Over the last few years, I have been on a somewhat unofficial sometimes unintentional quest to find the best sponge cake recipe. You’d think that a cake with such few ingredients would be the same all round, but they never are! Corn flour or all plain flour, or self raising flour, custard powder, melted butter or no butter? Each time I find a new recipe, it becomes my new favourite until months or years later, I stumble across a new one.
This particular recipe, was right under my nose the whole time, and it is by far the best I have found during my quest! It is from the book ‘Local is Lovely’, which is a small unassuming book, that is absolutely jam packed full of really good recipes. And when I mean jam packed I mean it! Every time I take a look through, I seem to add more sticky notes to another page for another recipe I want to make.
On this particular occasion I had bought some duck eggs, which was super exciting, but I wasn’t sure what to make with them. I had heard that duck eggs made good sponge cakes so I went looking for a recipe, and sure enough ‘Local is Lovely’ delivered the goods (again!). It turned out to be the nicest sponge cake ever, so now I can definitively say duck eggs do make really good sponges! The honey added to the cream is also a simple yet utterly amazing idea that gives the whole cake a subtle sweetness that was so incredibly more-ish.
I now keep an eye out for duck eggs, just in case I am given the opportunity to make this cake again. If you can’t find any, use five larger chicken eggs.
Duck Egg Sponge Cake
x4 duck eggs
140g caster sugar or golden caster sugar
160g plain flour, plus extra for the tin
2 tsp baking powder
300ml pouring cream
90 ml honey
dried edible flowers, to decorate (optional)
butter, to grease the tin
If your duck eggs have been in the fridge, take them out and allow them to come down to room temperature.
Preheat oven to 180 degrees Celsius, and butter and flour two 20 cm loose bottomed cake tins.
In the bowl of a stand mixer, add the eggs and sugar. I suggest cracking each duck egg into a glass and pouring it into the bowl. Duck eggs have a harder shell than chicken eggs and I found that more of the shell shattered away (and into the egg itself) because a little more force was needed to crack them open. This way it is easier to remove any stray bits of shell before adding the eggs to the bowl.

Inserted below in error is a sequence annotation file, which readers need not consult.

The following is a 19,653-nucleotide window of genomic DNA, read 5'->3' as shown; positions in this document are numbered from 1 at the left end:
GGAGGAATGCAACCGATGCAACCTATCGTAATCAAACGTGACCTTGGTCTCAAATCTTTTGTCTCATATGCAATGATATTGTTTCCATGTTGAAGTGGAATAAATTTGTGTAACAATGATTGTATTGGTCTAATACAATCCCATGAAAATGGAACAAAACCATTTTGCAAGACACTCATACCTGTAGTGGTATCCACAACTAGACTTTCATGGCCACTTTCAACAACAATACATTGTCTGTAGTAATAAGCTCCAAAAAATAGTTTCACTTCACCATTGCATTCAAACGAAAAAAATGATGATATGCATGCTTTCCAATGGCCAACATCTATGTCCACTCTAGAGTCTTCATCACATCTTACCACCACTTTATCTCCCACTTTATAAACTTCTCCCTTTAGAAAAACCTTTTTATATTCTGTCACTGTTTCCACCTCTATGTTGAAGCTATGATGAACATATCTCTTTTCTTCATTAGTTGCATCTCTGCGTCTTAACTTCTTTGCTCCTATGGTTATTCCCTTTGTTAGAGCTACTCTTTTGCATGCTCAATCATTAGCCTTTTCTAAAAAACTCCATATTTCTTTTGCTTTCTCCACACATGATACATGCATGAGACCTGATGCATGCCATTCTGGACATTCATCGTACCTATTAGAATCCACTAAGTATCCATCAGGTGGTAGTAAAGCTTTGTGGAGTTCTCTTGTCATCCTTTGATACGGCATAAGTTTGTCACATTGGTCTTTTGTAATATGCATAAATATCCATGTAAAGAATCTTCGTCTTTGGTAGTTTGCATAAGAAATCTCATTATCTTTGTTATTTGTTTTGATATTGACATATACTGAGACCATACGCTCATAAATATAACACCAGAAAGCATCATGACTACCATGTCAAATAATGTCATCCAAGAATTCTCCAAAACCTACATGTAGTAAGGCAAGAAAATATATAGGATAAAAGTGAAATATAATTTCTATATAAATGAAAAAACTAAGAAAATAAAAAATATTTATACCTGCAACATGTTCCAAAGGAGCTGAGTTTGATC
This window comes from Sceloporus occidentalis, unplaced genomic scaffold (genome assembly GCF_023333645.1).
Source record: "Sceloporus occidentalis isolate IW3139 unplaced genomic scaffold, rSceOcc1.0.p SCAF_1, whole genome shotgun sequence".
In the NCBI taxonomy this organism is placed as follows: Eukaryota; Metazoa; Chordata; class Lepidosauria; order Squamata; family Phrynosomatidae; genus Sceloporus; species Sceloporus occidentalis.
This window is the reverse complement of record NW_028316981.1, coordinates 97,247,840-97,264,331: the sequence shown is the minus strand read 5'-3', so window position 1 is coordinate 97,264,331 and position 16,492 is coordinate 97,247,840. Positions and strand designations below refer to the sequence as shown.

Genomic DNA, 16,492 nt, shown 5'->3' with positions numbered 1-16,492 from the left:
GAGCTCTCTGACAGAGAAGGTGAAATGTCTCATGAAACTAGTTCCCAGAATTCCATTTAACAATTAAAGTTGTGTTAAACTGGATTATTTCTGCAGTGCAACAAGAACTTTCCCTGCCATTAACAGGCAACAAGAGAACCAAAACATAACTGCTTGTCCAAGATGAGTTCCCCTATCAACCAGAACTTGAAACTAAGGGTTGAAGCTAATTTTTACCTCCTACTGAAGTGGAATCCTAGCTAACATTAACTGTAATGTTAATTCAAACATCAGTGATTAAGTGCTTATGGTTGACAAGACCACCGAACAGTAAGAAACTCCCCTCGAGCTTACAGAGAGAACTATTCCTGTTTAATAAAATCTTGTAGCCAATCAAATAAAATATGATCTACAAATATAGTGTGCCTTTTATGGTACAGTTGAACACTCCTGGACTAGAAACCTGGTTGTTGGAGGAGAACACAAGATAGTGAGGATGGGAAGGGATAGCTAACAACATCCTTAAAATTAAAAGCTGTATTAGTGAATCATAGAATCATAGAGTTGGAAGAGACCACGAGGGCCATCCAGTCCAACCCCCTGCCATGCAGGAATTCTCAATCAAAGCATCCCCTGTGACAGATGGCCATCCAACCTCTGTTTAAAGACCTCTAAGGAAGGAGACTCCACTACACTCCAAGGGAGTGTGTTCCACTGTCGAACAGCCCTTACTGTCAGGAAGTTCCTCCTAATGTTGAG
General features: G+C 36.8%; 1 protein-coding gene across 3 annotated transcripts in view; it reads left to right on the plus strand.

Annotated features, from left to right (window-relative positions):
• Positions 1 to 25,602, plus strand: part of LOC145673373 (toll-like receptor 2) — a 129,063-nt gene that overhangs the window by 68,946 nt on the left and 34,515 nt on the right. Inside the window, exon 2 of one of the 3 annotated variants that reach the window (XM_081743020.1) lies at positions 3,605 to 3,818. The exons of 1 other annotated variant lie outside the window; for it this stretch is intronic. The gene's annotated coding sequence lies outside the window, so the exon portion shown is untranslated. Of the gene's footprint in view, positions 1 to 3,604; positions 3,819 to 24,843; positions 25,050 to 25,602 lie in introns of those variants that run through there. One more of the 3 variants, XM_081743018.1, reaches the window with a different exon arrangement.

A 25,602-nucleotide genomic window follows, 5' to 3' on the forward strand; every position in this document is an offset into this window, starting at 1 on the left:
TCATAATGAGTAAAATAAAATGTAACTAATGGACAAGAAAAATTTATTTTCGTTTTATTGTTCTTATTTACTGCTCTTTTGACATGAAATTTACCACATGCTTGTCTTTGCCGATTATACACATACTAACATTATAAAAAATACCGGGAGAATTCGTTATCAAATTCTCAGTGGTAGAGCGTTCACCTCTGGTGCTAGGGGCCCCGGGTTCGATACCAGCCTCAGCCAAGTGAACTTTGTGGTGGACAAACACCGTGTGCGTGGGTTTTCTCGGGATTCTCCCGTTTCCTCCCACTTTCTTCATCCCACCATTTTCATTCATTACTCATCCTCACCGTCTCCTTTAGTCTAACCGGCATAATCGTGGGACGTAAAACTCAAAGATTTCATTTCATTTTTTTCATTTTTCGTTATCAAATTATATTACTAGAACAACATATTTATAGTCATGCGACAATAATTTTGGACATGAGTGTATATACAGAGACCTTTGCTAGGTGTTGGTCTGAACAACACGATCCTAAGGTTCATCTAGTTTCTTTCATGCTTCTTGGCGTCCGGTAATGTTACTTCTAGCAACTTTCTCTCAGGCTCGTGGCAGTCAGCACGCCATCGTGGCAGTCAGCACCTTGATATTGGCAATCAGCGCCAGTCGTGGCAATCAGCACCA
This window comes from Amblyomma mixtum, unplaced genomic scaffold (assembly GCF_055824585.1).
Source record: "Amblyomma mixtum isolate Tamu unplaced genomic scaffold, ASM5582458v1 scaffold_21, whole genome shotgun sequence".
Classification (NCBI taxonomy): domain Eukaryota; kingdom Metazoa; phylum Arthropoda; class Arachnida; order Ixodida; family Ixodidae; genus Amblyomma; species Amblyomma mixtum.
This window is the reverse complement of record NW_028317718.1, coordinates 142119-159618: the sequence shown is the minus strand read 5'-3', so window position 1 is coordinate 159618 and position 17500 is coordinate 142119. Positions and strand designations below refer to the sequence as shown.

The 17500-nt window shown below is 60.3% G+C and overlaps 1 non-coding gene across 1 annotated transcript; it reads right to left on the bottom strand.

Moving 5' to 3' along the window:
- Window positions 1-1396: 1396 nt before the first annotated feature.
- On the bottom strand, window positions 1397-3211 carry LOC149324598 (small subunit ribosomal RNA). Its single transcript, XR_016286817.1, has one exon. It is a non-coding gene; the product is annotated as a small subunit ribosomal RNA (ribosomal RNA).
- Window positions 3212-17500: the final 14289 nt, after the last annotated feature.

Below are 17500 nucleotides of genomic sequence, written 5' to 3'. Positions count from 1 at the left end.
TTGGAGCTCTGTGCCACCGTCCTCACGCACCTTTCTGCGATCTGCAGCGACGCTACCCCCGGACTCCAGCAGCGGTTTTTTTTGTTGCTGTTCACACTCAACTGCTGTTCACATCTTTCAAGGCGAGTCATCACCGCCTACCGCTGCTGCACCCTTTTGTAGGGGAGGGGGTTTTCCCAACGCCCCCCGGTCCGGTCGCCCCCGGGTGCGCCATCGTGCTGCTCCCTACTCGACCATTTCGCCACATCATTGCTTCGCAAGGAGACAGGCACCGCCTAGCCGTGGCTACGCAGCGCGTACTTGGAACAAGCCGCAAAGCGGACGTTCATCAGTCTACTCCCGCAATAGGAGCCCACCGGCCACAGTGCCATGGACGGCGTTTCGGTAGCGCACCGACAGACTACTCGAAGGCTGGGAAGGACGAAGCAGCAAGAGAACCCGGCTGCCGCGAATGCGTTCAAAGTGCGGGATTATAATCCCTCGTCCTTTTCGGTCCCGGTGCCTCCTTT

Whisk the eggs and sugar together for about 10 minutes, on medium to high speed. The mixture will triple in size and become pale and fluffy.
While the eggs are whisking, measure the flour and baking powder into a separate bowl and whisk together to remove any lumps. Carefully add the flour and baking powder to the whisked eggs, gently and quickly folding it into the eggs with a large metal spoon.
Divide the mixture between the two prepared tins, and bake for 15-20 minutes. The cakes will be golden in colour and spring back when lightly touched.
Leave the cakes to cool in their tins for a couple of minutes. Place a sheet of baking paper on a cooling rack, and remove each cake from their tins on to the paper. This will prevent the cakes sticking to the cooling racks. Alternatively, you can leave the baking paper that is already on the base of each cake, and place them straight on the racks.
Once the cakes have cooled (this shouldn’t take too long), prepare the cream filling. Whip the cream until it has thickened and soft peaks are forming. Add the honey and whisk until combined. Place one of the cakes on a cake stand or serving plate, and top with 1/2 - 3/4 of the cream. Place the second sponge on top and finish with the remaining cream. Sprinkle dried edible flowers over the top of the cake to decorate.
Reference: Local is Lovely by Sophie Hansen (Hachette Australia, 2014), p.50.